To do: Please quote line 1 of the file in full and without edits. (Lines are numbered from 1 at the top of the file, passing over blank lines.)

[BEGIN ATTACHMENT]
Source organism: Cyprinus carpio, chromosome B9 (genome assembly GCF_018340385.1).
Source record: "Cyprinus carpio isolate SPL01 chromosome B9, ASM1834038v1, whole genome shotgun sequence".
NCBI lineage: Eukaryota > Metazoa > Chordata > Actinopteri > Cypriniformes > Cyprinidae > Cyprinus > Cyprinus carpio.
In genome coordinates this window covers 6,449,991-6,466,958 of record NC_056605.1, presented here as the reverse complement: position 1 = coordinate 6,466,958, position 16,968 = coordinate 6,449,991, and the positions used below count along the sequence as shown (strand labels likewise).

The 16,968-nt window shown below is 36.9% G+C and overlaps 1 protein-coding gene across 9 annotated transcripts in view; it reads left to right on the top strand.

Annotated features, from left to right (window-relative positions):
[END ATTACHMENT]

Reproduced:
Source organism: Cyprinus carpio, chromosome B9 (genome assembly GCF_018340385.1).